Most homeless people can't get jobs. We can go home, take a shower, get dressed, etc - the homeless guy doesn't have that advantage. Every job application I've ever seen asks for an address, I would imagine not having one automatically puts you at more of a dis-advantage than skin tone or gender ever could.

You have a computer, maybe you have a car... you can spare a quarter. Too many people find excuses to not give to the homeless - if you're worried that he'll buy beer with your money and you care at all, buy him a burger or a cheap blanket. Just don't make excuses, enough people starve and freeze in this country every year.

So you're skeptical of the decently clothed and clean "homeless" or "needy" person begging for your hard earned change on the train...but there has to be a reason they're there. Even if their intentions aren't honorable, even if they're just begging or singing or selling Street News for supplemental income and they're not really in dire need of money for food...something has driven them to that point. And even if the motivation is greed, they'll get karmically bitten in the ass later.

Give a small amount to those strangers who ask for your help. Will it really hurt you? Will it really set you back that much? Sure, your paycheck is a week away and you've blown most of it. That person might not have seen a paycheck in months, years even. Take a chance and invest in a human.

But, there's more. Giving up your precious change isn't all there is to it. That person is in need of more than just a quick drop of yer coin. Look them in the eye. Say "Hello, take care, good luck." Let them know they are still alive and are important and that they are human.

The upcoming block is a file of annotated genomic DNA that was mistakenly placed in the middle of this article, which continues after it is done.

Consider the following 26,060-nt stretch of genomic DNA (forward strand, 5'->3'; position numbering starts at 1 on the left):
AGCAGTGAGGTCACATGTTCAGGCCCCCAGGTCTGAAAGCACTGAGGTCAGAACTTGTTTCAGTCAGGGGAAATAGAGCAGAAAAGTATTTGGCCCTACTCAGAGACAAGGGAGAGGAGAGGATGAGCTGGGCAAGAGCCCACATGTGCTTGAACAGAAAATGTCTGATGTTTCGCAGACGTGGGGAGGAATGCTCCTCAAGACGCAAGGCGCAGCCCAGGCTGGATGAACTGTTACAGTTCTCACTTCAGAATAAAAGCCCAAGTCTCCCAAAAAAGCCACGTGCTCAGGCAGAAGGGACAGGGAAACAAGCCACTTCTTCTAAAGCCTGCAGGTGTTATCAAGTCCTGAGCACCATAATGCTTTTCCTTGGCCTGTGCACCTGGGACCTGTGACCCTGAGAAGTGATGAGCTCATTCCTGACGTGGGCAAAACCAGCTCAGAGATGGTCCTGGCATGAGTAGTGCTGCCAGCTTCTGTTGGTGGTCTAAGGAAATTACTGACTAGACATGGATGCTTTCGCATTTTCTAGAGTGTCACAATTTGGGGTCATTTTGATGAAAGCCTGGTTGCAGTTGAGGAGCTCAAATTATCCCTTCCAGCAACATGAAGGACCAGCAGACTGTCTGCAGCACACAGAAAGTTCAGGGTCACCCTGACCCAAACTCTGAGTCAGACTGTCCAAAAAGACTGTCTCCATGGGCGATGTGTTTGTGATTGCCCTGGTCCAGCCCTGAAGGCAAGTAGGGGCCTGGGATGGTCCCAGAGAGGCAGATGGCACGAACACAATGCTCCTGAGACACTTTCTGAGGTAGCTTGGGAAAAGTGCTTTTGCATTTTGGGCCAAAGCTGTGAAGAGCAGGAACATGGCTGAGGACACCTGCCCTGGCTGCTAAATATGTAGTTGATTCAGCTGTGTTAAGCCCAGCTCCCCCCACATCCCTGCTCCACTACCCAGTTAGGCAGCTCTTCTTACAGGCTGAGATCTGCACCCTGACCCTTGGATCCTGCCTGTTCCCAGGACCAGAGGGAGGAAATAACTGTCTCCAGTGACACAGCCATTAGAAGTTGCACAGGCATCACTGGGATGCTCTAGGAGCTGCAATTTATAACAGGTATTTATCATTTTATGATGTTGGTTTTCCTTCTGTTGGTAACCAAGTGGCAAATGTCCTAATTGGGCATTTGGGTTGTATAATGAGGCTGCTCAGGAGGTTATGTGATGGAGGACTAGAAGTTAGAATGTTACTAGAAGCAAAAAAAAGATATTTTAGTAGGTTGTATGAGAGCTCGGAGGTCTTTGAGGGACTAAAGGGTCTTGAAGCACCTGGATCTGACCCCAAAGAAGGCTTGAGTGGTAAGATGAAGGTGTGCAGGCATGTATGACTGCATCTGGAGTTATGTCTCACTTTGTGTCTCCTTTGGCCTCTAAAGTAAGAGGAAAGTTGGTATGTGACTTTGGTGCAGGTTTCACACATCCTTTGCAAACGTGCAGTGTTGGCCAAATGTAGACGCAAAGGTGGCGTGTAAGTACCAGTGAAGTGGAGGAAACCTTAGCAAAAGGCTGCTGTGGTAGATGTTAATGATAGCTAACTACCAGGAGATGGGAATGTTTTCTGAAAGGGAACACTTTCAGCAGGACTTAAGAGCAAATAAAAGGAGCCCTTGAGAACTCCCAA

The longer a person is out on the street, the longer they beg, the more it becomes a way of life and the desire to rejoin a society that shuns them dwindles. Give them a quarter, a nickle, a dime...but please, try to also give them your heart, for a change.

Easier said than done, I know.

A number of years ago I made the decision not to give change to the homeless, not that I don't feel for their predicament, or that I don't understand the political economy that puts them there.

All my life I have worked, either as an lone individual, arguing the efficacy and necessity of socialism, in person, and here on E2, or as a political organizer for those political parties that espouse something close to what I believe.

For all that rugged individualism is extolled as the way to riches, and to aleviating the misery of those under discussion in this node, it is rather pointless for either goal, though it does let one feel good.

And that is the point: to feel good. The thrust of libertarian policy is the deflation of any possible notion of collective action in favour of individual.

The notion I espouse may be thought rather cruel, I understand: give change to the homelss that you see, send money to the poor child you see on those television commercials from the Christian Save the Children Fund, feel good, and nothing will change. Work to see the political structure for what it is; work to change its political economy, join with others to provide collective solutions, be vilified by the libertarians that we have permitted to benefit from our effort.

It is not easy, to be sure, but is it any harder than what we now have?

Although it may seem like you are doing the right thing by giving change to the homeless, you really may be causing harm by doing so.

Many of the homeless are abusers of drugs or alcohol and would quickly take any money given to them and put it toward their habit. Not ALL the homeless, but many, and it can be difficult to tell the difference.

If you want to do something to help, donate your time and/or money to the shelters that help the homeless by providing food, shelter and trying to help them get jobs. Become familiar with where your local shelters are and direct the homeless person there when asked for change.

Or, if you really feel that you need to give something right then, offer to buy a meal for the person. At least that way you know that you have made a positive investment in this person.

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